This checkoff list could be used by a scribe to keep track of which Scouts have earned which merit badges or could be used by an individual Scout.
Indian Lore Merit Badge
Far different from the stereotypes or common images that are portrayed on film, on television, and in many books and stories, American Indians have many different cultures, languages, religions, styles of dress, and ways of life. To learn about these different groups is to take an exciting journey of discovery in which you will meet some of America's most fascinating peoples.
Printable helps for requirements:
A reader asks about how old a Scout should be to work on a merit badge. The Guide to Advancement provides some answers.
Picaria is a Native American board game. It is like a cross between tic-tac-toe and checkers. It could be used with Tiger, Wolf, or Bear electives or with a group working on the Indian Lore merit badge.
The focus of this program feature is on respecting different cultures. The big feature for the program theme is either a cultural awareness campout or a cultural fair.
This is a traditional Native American game. The scoring systems seem to vary from one reference to another, so the system below is a simplified system which scouts should be able to follow.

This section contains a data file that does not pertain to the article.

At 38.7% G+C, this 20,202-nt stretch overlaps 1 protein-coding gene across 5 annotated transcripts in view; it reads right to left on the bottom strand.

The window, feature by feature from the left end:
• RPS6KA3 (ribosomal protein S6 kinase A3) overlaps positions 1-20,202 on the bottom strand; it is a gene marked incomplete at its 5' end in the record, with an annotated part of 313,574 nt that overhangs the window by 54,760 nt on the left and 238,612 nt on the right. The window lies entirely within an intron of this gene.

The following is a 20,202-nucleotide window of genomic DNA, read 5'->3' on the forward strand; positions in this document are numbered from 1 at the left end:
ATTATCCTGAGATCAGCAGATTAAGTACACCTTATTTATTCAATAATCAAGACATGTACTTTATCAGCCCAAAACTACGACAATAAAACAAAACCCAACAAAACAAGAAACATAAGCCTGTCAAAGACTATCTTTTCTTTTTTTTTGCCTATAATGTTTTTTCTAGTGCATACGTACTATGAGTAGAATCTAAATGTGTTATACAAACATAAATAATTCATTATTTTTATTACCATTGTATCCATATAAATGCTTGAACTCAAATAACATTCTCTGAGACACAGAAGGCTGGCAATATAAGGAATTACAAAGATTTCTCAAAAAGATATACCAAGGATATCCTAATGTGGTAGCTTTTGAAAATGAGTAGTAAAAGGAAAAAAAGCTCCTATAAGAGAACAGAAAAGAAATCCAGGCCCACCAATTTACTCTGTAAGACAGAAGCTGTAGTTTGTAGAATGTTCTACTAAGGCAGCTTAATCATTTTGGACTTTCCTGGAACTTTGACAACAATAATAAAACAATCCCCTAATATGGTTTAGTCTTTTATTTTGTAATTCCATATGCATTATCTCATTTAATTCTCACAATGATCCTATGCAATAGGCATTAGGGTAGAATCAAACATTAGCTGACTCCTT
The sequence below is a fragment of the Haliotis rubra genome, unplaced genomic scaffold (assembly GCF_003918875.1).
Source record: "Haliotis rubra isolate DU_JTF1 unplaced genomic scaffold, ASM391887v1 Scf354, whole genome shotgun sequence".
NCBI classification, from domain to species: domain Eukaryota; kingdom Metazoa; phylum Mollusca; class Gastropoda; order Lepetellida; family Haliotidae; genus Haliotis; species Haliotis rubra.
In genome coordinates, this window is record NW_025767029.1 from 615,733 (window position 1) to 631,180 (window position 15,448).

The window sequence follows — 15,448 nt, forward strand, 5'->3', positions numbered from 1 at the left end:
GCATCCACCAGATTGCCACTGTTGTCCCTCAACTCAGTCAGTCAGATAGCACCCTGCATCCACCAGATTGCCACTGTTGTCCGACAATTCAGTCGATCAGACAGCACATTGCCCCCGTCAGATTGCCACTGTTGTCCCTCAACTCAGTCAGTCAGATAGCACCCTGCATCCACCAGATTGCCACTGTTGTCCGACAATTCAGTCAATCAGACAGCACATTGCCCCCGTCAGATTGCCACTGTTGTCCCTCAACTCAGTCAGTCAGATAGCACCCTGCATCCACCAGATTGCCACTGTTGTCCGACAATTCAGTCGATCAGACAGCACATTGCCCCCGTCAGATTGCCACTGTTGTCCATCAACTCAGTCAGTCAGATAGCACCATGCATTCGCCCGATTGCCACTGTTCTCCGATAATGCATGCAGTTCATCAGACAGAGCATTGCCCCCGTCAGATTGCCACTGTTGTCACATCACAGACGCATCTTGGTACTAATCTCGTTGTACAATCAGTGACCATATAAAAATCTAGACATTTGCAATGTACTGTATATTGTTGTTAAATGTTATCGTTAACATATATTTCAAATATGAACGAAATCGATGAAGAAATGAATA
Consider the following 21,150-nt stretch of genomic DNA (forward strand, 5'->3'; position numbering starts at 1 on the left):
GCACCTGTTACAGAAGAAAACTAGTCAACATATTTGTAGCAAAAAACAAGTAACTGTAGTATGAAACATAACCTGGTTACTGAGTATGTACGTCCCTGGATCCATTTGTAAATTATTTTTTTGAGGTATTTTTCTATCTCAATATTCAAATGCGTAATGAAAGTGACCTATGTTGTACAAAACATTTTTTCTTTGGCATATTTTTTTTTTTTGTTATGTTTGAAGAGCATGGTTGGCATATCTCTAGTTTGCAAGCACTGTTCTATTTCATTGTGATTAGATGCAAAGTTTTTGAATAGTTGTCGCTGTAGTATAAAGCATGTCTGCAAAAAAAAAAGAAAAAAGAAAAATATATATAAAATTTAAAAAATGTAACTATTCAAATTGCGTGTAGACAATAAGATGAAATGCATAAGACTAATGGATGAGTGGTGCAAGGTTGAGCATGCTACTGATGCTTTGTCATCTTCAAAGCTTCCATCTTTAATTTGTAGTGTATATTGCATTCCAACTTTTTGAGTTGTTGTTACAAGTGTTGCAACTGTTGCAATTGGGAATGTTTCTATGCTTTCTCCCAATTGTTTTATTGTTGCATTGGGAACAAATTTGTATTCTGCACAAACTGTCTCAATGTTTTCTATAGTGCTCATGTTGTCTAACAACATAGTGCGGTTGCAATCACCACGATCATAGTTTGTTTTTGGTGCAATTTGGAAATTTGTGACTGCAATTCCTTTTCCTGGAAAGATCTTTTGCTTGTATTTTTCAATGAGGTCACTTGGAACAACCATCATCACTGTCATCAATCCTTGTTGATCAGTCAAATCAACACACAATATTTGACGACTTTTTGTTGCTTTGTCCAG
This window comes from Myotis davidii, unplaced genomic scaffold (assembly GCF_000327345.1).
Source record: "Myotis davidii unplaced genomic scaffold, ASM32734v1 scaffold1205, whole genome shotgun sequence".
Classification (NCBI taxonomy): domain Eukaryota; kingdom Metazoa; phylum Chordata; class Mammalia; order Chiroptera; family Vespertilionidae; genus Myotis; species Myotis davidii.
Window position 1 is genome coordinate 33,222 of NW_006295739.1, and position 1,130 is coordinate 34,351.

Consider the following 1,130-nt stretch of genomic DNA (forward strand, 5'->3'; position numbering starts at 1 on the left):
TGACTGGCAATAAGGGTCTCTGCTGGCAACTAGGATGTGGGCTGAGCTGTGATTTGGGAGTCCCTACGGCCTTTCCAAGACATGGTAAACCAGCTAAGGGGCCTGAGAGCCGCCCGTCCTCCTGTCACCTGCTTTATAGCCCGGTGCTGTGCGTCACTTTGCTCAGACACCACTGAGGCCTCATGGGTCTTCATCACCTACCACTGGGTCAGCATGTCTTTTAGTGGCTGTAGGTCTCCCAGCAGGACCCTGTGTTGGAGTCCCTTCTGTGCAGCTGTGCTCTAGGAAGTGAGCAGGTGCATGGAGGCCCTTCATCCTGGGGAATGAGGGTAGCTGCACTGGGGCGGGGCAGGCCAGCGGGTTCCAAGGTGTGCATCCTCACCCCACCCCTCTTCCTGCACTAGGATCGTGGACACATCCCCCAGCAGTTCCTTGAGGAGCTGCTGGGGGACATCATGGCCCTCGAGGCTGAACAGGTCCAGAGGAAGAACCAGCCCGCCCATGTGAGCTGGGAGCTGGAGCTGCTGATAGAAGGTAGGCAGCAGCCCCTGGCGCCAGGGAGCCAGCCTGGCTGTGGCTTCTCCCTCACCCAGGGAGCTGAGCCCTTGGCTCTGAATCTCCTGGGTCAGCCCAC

Native American lore is an important part of the Scouts BSA and Cub Scout programs. This prayer is attributed to Chief Sealth (for whom Seattle is named).
Pahsahëman is similar to football. It has been played by the Lenape of the American Northeast for many generations. These instructions include tips for adapting this game for use with scouts.
Scouts who are doing a Native American themed meeting or activity can create a simple tipi model to get the idea of how these versatile dwellings are constructed. We made these at a Cub Scout training session and they were very easy.
This is a Native American story which scouts of all ages can enjoy. It is also a cautionary tale for young men who like to build huge campfires.